This proposal is to support the acquisition of a new data storage and analysis cluster to support multimessenger astrophysics. The system will consist of 16 analysis nodes and 3 petabytes of online storage, to be hosted at the Rochester Institute of Technology (RIT). The proposed system will enable the RIT group and their collaborators to store and analyze very large data sets produced by simulations carried out in both local computing clusters and at national supercomputing facilities, such as the Frontera exascale system. The new system will enable highly accurate modeling of compact objects that are key sources of gravitational waves, such as black hole and neutron star binaries and supermassive black hole binaries. These simulations often require years of post-simulation analysis to extract the relevant physics due to their complexity and size.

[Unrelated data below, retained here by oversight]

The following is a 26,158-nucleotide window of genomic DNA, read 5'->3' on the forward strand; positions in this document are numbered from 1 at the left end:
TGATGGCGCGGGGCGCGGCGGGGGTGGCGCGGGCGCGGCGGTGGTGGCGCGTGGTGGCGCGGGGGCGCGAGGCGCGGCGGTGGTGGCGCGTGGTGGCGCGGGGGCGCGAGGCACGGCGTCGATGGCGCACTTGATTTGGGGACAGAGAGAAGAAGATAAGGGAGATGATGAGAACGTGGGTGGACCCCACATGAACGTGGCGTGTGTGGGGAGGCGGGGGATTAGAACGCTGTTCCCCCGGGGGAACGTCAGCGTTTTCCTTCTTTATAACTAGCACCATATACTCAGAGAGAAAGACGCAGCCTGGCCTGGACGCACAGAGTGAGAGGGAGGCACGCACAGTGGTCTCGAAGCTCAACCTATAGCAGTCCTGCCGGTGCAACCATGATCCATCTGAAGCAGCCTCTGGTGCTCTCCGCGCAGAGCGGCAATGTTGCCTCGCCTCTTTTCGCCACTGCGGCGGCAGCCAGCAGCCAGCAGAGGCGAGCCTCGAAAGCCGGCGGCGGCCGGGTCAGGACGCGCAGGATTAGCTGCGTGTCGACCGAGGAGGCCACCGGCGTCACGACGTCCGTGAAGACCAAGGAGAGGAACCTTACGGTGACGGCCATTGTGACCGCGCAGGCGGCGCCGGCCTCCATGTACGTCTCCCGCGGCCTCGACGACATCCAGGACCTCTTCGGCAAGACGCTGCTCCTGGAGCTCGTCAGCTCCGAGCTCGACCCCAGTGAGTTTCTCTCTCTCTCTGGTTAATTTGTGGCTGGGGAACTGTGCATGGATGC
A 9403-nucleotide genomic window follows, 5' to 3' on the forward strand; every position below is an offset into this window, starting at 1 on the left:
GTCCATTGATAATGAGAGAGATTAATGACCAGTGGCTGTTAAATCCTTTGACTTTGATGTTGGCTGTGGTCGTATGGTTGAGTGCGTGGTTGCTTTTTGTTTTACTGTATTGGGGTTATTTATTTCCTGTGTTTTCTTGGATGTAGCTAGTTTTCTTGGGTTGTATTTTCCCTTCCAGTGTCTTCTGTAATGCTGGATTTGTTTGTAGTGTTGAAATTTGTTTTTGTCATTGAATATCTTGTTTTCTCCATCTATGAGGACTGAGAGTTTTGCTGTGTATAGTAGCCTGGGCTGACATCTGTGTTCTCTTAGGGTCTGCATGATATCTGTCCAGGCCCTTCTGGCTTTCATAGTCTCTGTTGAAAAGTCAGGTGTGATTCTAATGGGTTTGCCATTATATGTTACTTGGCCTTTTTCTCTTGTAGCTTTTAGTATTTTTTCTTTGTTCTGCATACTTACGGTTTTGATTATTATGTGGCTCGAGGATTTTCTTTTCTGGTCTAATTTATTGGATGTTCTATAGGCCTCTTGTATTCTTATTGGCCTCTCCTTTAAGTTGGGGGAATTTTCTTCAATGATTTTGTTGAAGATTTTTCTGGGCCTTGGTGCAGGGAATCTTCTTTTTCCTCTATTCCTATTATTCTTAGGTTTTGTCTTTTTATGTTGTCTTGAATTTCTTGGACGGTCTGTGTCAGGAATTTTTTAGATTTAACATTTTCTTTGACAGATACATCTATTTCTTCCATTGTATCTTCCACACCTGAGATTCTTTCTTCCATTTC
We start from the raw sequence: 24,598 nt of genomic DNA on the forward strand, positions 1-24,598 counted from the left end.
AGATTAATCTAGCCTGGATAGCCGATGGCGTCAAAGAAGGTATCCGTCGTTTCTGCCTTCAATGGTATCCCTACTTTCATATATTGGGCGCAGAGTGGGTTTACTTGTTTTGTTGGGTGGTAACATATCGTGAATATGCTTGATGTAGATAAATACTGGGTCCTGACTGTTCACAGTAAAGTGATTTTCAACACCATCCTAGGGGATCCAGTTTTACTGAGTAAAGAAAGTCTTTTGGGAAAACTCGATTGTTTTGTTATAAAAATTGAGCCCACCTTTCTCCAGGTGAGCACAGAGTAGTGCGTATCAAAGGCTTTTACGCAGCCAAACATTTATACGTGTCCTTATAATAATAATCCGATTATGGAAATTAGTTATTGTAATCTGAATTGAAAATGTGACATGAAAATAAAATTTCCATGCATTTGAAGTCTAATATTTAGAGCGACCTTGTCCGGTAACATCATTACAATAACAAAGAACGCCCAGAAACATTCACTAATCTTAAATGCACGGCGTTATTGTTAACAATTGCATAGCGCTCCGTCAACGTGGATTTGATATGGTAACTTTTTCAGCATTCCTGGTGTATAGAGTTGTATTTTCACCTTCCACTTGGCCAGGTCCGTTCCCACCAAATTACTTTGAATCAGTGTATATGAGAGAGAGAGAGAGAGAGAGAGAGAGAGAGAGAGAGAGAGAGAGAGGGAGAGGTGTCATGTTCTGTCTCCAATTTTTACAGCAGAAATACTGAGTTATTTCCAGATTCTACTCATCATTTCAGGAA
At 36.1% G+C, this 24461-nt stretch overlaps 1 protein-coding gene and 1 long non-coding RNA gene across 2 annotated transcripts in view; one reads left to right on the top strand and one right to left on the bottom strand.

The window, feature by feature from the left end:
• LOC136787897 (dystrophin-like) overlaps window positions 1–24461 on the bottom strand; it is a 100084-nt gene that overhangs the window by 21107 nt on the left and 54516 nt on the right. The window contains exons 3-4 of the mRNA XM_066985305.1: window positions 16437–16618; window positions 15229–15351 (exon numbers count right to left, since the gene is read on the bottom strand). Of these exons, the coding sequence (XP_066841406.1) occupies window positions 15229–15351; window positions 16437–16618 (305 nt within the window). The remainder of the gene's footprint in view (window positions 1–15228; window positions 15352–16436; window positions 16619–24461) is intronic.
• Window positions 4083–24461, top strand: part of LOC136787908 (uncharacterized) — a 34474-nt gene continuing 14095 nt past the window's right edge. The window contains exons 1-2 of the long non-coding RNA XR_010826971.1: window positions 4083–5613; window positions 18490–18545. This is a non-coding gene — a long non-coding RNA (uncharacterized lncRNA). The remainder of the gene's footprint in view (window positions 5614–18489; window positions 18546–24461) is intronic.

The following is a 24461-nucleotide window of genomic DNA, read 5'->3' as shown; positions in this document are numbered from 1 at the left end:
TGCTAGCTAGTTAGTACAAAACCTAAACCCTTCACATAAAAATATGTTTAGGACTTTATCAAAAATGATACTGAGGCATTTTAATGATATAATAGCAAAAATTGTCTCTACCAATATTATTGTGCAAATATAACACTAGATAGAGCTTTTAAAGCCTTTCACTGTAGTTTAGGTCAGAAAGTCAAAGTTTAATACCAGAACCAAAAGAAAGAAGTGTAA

Astrophysics is currently undergoing an unprecedented transformation with the advent of multimessenger astronomy, which in turn is driven by the recent detection of gravitational waves from several black hole neutron star mergers, and by the avalanche of astronomical data that is now and will soon be collected by a range of powerful new and forthcoming facilities. Mergers of compact binary systems including neutron stars and black-holes of all mass ranges encode information about fundamental physics, demonstrate the behavior of matter in the most extreme environments in the Universe, give insights into the formation, acceleration and dissipation of the most powerful particle emission processes, provide missing links in our understanding of the end stages of stellar evolution and of their astrophysical origin. The equipment proposed here will enable research in a broad range of research projects aimed at answering some the key unresolved around these mergers by providing key resources needed to analyze the huge data sets coming from large scale state-of-the-art simulations performed at the NSF's national supercomputers facilities. The new system will allow the team to store and analyze data sets from simulations of black hole binaries of all mass ranges and binary systems containing neutron stars with an accuracy and span of parameters not previously achieved. It will also allow the team to explore a wide range of possible scenarios varying the compact objects masses, spins, and orbital parameters such eccentricity and initial separations, as well as the relevant fluid quantities and microphysics pertaining to the problems. In some cases, this will include data sets from extended pre-merger, merger and post-merger simulations required to adequately understand the launching of jets as well as observed signals. This new system will also allow the team to host a public data repository to share their results with the larger scientific community, useful for supporting further investigations, such as predicted multimessenger light curves, snapshots of ejecta structure at selected times, suitable for use as initial conditions for longer-term simulations, and tracer-particle trajectories useful for further nucleosynthesis calculations. These datasets will also be relevant for the interpretations of observations by current ground-based detectors, such as advanced LIGO, and similar detectors across the globe, future space-based gravitational wave missions, such as LISA, and upcoming major astronomical observatories such as The Vera Rubin's Large Synoptic Survey Telescope (LSST).